The first question which presents itself during the Lenten season is one of cuisine: “What on earth can I eat since the Church forbids eating meat, fish, and dairy?” It is a reasonable question, but must not be allowed to skew one’s understanding of what Lenten fasting is all about or give the impression that Lent is primarily about food.
For one thing, the Church does not have any food laws in the same way that Judaism, Islam, or Hinduism have food laws. Religions often have food laws, but Christianity is not a religion. Rather it is our participation in this age of the powers of the age to come, and as such it transcends religion with all its categories, including the category of unclean food. Religions have such a category, and both Judaism and Islam forbid the eating of pork. Hinduism (at least as practised by some) famously forbids eating cows, and some of its literature declares that no one who eats meat can have any knowledge of God. These are true food laws, and no one can obtain a dispensation from them to eat pork any more than they could obtain a dispensation from the law of gravity. They are not “food guidelines”, but “food laws”. Unclean food remains unclean, no matter what.
Christianity knows nothing of this. St. Paul declared that “nothing is unclean in itself” (Romans 14:14), and that “nothing is to be rejected if it is received with thanksgiving, for then it is sanctified by the Word of God and prayer”. To deny this in the Church, he says, is one of the “doctrines of demons” (1 Timothy 4:1-5). Our fasting rules are not food laws.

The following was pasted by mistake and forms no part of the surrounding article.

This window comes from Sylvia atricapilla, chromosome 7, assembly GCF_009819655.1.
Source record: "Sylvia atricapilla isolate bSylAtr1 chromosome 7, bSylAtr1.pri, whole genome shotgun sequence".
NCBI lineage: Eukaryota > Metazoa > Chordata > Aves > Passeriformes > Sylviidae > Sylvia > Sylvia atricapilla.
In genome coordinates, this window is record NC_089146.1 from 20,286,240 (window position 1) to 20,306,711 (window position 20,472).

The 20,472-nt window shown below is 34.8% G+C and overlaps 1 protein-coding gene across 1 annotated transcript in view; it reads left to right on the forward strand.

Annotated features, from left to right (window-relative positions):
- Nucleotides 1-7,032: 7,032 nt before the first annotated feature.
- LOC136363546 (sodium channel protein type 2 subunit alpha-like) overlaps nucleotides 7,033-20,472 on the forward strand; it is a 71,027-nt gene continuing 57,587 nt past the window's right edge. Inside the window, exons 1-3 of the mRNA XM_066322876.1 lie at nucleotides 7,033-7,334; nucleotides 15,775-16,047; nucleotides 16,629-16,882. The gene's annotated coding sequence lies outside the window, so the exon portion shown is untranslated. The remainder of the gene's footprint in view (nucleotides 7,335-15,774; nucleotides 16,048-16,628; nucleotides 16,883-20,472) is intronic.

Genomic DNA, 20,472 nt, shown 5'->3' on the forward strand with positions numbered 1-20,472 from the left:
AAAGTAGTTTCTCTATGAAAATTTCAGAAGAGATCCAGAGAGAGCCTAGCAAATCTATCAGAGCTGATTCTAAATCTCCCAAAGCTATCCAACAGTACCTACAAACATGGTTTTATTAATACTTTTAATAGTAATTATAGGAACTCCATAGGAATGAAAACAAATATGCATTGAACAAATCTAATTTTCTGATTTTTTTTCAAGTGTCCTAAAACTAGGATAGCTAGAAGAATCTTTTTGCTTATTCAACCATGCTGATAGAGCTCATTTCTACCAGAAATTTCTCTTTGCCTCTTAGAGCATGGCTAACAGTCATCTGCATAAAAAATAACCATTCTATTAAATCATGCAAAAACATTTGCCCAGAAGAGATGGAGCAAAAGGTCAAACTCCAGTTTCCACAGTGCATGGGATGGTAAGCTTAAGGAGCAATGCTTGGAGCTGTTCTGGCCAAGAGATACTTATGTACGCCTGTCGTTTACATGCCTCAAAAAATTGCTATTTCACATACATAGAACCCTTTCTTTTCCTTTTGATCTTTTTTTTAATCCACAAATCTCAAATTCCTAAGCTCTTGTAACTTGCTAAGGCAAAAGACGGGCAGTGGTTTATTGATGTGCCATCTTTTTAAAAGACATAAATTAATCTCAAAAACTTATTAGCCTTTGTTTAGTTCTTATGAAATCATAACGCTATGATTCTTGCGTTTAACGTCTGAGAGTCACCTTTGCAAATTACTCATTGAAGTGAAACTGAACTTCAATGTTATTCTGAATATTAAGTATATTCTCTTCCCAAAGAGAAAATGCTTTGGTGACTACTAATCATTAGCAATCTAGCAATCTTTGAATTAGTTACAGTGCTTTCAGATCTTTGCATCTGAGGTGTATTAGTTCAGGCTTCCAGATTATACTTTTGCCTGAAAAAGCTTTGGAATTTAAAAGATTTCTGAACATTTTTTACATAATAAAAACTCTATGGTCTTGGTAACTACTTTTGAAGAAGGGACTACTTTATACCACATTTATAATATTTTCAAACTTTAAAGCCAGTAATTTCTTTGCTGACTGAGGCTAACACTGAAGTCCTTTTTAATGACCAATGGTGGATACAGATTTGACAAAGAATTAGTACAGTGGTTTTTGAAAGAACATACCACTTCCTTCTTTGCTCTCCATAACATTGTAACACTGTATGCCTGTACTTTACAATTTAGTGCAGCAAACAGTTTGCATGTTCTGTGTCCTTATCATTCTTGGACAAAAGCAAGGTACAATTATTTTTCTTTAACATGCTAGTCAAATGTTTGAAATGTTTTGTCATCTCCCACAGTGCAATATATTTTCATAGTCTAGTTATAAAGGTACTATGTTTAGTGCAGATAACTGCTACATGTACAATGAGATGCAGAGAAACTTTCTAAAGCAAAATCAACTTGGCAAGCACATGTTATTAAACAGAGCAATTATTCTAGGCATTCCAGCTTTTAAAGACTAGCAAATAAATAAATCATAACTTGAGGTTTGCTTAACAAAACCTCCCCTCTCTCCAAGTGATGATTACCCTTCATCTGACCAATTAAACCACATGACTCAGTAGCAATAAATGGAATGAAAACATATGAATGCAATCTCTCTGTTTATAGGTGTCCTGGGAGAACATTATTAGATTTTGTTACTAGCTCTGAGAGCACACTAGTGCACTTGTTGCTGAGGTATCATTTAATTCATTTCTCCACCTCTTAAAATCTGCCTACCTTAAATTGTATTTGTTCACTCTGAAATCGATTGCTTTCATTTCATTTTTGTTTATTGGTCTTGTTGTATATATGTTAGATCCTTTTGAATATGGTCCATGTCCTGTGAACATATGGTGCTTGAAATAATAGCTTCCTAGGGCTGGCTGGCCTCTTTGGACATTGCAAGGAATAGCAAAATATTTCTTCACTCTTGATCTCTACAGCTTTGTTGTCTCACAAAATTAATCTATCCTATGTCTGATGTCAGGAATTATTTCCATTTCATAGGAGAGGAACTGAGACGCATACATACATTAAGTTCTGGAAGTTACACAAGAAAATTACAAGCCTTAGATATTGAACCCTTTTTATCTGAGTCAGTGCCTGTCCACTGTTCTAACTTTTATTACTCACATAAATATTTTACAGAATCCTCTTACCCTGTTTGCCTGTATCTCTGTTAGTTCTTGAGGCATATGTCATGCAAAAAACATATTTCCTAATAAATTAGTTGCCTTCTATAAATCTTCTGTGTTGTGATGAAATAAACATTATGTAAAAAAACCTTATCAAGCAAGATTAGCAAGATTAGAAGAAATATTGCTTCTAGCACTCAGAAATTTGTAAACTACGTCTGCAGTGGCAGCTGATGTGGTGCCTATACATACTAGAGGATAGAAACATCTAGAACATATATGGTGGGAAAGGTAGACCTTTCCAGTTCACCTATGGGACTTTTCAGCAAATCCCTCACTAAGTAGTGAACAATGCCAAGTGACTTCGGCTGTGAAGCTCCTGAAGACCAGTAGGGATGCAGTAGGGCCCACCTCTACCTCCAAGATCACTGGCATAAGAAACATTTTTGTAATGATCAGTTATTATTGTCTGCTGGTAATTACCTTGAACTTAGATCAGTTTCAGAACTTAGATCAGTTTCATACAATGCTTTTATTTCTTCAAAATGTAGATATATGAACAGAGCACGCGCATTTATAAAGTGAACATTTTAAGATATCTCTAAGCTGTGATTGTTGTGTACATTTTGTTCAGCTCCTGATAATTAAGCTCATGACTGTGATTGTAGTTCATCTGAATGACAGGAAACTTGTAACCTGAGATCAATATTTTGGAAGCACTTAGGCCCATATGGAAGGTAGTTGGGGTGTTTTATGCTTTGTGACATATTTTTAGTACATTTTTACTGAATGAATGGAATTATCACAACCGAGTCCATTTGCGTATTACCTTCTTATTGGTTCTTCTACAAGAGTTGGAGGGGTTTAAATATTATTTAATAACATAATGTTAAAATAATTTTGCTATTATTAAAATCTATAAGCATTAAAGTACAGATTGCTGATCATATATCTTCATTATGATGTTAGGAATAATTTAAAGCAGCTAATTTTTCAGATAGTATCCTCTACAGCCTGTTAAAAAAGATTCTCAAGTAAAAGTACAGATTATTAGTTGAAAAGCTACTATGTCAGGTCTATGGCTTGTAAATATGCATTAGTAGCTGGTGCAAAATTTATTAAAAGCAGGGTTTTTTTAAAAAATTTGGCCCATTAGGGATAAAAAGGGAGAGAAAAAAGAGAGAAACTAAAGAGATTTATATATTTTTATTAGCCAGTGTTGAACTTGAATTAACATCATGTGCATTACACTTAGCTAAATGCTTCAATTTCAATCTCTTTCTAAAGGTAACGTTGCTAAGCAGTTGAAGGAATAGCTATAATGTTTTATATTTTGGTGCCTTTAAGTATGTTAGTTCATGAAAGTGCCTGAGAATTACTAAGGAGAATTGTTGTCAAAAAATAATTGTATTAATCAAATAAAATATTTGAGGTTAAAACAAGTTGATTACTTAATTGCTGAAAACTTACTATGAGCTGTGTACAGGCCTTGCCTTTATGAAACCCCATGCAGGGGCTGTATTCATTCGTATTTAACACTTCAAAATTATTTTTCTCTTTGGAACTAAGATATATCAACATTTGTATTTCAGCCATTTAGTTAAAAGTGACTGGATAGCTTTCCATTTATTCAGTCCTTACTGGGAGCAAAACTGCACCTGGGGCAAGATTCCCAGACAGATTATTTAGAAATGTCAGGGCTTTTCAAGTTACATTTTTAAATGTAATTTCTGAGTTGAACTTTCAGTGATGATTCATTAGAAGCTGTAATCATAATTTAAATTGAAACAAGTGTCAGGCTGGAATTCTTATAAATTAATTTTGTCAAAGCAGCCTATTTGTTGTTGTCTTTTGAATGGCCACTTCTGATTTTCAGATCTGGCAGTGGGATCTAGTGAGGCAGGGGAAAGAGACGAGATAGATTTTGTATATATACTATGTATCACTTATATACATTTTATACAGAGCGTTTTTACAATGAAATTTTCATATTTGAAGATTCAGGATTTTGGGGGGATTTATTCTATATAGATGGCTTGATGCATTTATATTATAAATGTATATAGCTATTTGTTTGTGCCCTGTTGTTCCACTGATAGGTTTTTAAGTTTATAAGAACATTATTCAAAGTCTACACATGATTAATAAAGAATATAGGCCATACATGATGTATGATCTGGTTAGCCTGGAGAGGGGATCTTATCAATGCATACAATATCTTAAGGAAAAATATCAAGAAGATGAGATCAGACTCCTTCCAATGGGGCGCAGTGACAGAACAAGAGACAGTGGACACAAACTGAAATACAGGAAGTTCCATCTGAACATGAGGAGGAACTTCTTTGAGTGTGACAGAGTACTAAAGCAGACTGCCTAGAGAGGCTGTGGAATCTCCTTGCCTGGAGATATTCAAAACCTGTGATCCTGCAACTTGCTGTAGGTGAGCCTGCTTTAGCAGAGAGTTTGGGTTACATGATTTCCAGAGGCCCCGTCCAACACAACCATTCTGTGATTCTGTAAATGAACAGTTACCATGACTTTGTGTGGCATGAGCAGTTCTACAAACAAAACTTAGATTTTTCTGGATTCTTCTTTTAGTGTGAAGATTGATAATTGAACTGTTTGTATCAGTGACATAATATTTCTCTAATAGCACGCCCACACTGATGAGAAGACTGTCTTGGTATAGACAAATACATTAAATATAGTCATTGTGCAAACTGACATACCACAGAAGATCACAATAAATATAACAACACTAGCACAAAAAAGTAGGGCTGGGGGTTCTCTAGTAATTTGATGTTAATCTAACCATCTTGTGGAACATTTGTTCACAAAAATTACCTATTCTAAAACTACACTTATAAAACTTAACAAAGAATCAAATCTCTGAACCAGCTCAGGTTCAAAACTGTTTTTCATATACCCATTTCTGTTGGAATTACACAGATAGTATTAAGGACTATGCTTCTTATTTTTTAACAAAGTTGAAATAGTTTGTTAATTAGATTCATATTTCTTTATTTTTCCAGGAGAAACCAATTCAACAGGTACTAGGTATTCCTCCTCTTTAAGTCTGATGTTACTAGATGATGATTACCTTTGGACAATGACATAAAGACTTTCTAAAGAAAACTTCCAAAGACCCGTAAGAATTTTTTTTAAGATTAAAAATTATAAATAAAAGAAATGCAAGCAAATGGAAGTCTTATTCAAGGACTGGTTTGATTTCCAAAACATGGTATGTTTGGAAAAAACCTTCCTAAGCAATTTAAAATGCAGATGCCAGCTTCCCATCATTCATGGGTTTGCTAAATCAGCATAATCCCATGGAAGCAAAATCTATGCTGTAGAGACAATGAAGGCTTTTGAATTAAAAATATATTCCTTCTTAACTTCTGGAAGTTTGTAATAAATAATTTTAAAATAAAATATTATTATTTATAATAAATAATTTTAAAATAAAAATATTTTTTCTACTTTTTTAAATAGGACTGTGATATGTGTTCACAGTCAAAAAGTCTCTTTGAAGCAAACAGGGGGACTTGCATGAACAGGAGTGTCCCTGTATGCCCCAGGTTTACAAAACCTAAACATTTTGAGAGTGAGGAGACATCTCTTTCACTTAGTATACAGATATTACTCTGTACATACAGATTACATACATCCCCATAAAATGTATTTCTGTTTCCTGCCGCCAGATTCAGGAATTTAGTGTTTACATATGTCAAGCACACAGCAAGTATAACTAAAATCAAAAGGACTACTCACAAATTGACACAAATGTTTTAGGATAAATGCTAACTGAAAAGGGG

What then is the point of them? The rules and abstinence have less to do with the stomach and more to do with the heart. God originally made us as spirit, soul, and body, with these three hierarchically ordered: our bodies submitted to our souls and our souls submitted to the spirit. Now everything is topsy-turvy and inverted: our bodily appetites rule over us, with our souls and personalities following obediently these bodily desires. The spiritual life comes a distant third. Fasting is meant to overturn all this, and restore us to proper balance. By fasting from good things such as meat, fish, dairy, and wine, we train our appetites to submit. Have you ever seen a dog with a treat balanced on its nose? The dog longs for the treat, but has been trained by its master not to eat the treat until allowed. Lent disciplines us to imitate the obedience of the well-trained dog, and not to eat the treat of more luxurious cuisine until allowed at Pascha. Lent says to our imperious desires, “You’re not the boss of me—the Lord is”, and demands that it submit to the spiritual life.